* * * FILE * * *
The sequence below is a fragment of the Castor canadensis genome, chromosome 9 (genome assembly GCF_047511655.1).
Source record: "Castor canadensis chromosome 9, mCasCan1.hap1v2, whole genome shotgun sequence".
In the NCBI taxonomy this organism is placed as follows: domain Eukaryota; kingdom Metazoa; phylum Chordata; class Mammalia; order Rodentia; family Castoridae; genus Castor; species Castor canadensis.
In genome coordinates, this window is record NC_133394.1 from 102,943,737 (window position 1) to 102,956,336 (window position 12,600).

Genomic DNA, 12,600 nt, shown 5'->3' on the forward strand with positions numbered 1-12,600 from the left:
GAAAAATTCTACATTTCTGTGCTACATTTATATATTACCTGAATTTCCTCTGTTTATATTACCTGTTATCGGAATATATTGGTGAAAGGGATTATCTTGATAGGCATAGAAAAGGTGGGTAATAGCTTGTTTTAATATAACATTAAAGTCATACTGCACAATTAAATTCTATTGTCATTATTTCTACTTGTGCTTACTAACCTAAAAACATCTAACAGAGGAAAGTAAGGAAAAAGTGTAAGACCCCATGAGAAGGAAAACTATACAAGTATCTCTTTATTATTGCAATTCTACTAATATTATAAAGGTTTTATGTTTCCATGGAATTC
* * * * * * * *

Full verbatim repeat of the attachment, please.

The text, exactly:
The sequence below is a fragment of the Castor canadensis genome, chromosome 9 (genome assembly GCF_047511655.1).
Source record: "Castor canadensis chromosome 9, mCasCan1.hap1v2, whole genome shotgun sequence".
In the NCBI taxonomy this organism is placed as follows: domain Eukaryota; kingdom Metazoa; phylum Chordata; class Mammalia; order Rodentia; family Castoridae; genus Castor; species Castor canadensis.
In genome coordinates, this window is record NC_133394.1 from 102,943,737 (window position 1) to 102,956,336 (window position 12,600).

Genomic DNA, 12,600 nt, shown 5'->3' on the forward strand with positions numbered 1-12,600 from the left:
GAAAAATTCTACATTTCTGTGCTACATTTATATATTACCTGAATTTCCTCTGTTTATATTACCTGTTATCGGAATATATTGGTGAAAGGGATTATCTTGATAGGCATAGAAAAGGTGGGTAATAGCTTGTTTTAATATAACATTAAAGTCATACTGCACAATTAAATTCTATTGTCATTATTTCTACTTGTGCTTACTAACCTAAAAACATCTAACAGAGGAAAGTAAGGAAAAAGTGTAAGACCCCATGAGAAGGAAAACTATACAAGTATCTCTTTATTATTGCAATTCTACTAATATTATAAAGGTTTTATGTTTCCATGGAATTC